Almost fifty years later, both DeSalvo and Mary Sullivan were exhumed and subjected to DNA tests, which revealed that the former was indeed present at the death of the latter–along with three other people. Three other people who are, presumably, still at large. Sleep tight, Boston!

The Gibbeting of Mark Codman
Mark Codman was, understandably, fed up with being a slave. His master, John Codman, was a real asshole, even by slave-owner standards. When Mark came into a tidy supply of arsenic, he decided to poison John’s food repeatedly until the man finally snuffed it. Snuff it he did–alas, Mark was immediately apprehended, tried, and subjected to a practice known as gibbeting.

During a classic gibbeting, the victim is covered in hot tar, thrown in a metal cage, and suspended high above the ground to serve as a warning to all who might contemplate flouting the law of the land. Mark Codman lived for a few days after the procedure was carried out, hanging helplessly twenty feet in the air, grievously injured and lacking food and water. When he finally expired, the people of Boston left him there.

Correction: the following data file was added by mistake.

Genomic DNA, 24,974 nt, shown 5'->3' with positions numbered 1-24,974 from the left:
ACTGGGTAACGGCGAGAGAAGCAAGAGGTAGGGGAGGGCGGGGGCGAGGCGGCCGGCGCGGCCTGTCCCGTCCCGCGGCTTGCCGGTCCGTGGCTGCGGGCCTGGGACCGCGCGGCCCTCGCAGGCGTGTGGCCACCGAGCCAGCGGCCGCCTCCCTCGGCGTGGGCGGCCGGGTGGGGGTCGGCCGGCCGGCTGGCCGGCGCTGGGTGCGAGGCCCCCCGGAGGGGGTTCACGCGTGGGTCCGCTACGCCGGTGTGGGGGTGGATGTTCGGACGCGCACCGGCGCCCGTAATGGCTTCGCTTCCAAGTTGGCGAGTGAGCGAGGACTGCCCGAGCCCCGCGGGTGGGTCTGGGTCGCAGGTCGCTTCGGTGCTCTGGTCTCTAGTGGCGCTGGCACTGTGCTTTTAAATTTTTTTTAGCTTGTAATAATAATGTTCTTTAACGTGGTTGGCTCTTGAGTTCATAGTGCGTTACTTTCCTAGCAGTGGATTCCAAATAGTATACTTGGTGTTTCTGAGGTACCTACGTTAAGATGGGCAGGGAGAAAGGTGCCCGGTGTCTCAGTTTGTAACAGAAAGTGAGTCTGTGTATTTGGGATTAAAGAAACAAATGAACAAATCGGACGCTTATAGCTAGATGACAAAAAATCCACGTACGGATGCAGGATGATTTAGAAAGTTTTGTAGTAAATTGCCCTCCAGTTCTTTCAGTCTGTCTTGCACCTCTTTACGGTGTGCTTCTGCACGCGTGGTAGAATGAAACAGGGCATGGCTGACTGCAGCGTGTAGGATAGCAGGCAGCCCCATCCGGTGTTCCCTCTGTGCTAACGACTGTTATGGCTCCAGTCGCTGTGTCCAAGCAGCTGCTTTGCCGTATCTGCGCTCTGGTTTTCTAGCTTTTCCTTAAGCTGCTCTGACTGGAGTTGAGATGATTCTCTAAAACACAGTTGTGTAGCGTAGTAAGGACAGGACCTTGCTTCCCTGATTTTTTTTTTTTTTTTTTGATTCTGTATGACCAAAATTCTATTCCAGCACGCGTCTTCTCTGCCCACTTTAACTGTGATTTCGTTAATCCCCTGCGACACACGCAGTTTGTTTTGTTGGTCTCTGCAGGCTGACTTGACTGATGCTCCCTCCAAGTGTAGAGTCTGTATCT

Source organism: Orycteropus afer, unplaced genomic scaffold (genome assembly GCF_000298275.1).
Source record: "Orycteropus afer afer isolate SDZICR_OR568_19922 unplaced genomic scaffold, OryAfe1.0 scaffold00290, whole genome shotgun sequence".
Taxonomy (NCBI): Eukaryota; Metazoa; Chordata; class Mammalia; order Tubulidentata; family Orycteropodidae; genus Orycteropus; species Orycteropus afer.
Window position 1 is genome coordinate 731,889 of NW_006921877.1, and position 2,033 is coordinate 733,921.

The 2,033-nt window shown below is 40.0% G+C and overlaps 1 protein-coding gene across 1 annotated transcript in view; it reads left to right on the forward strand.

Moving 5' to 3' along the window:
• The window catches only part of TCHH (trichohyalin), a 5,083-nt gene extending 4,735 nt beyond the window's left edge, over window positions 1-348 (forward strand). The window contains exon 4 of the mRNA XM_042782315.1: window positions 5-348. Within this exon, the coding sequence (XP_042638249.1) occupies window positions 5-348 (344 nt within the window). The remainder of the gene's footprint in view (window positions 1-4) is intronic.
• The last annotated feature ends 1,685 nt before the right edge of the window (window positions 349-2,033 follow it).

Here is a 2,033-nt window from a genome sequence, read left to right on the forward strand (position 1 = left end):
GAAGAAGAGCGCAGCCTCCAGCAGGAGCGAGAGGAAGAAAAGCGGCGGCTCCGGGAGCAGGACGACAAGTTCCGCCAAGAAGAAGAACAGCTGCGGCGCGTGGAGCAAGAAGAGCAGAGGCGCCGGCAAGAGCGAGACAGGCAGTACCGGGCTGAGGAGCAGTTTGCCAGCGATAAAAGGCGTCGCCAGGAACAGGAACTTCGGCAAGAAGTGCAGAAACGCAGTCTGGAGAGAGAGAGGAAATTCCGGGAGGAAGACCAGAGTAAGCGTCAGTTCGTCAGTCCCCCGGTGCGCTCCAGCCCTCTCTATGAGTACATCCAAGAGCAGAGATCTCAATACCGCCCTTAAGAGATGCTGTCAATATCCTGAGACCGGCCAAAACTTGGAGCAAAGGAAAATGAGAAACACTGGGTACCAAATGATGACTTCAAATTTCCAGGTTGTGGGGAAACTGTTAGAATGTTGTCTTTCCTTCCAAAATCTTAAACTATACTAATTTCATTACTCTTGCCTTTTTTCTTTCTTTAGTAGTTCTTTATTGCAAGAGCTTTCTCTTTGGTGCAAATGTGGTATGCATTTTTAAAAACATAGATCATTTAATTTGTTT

They left him there for twenty years.

gibbet

(Visitor’s guide to Salem, Salem, Essex Institute, 1916, p. 77)

Mark Codman was gibbeted in 1755. In 1775, Paul Revere rode past him during his famous Midnight Ride. Revere considered the sight a bad omen. Since he was eventually apprehended by the British, I can only assume that he was right.

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2 thoughts on “Ghosts and Gravestones: The Macabre Side of Boston

  1. Pingback: Dreams in the Witch House: Five Things I Learned in Salem’s Oldest Home | Joanna Lesher

  2. Pingback: Tales from the Charnel House: A Return to King’s Burying Ground | Joanna Lesher